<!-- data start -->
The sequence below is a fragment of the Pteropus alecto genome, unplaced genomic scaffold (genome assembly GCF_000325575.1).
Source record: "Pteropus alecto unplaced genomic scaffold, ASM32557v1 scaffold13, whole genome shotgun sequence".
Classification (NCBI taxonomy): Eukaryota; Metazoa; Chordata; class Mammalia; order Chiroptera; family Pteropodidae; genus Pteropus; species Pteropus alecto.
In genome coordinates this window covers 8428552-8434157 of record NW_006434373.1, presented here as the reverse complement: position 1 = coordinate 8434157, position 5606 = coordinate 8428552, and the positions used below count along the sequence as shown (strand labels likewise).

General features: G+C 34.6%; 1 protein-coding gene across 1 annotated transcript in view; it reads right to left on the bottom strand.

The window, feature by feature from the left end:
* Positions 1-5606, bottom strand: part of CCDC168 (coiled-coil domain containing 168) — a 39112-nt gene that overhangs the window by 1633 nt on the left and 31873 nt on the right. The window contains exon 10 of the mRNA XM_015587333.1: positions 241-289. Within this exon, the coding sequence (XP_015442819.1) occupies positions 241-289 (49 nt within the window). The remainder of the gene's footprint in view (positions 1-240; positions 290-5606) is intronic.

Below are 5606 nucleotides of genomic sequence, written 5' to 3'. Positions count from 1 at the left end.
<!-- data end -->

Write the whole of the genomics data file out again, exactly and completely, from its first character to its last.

The sequence below is a fragment of the Pteropus alecto genome, unplaced genomic scaffold (genome assembly GCF_000325575.1).
Source record: "Pteropus alecto unplaced genomic scaffold, ASM32557v1 scaffold13, whole genome shotgun sequence".
Classification (NCBI taxonomy): Eukaryota; Metazoa; Chordata; class Mammalia; order Chiroptera; family Pteropodidae; genus Pteropus; species Pteropus alecto.
In genome coordinates this window covers 8428552-8434157 of record NW_006434373.1, presented here as the reverse complement: position 1 = coordinate 8434157, position 5606 = coordinate 8428552, and the positions used below count along the sequence as shown (strand labels likewise).

General features: G+C 34.6%; 1 protein-coding gene across 1 annotated transcript in view; it reads right to left on the bottom strand.

The window, feature by feature from the left end:
* Positions 1-5606, bottom strand: part of CCDC168 (coiled-coil domain containing 168) — a 39112-nt gene that overhangs the window by 1633 nt on the left and 31873 nt on the right. The window contains exon 10 of the mRNA XM_015587333.1: positions 241-289. Within this exon, the coding sequence (XP_015442819.1) occupies positions 241-289 (49 nt within the window). The remainder of the gene's footprint in view (positions 1-240; positions 290-5606) is intronic.

Below are 5606 nucleotides of genomic sequence, written 5' to 3'. Positions count from 1 at the left end.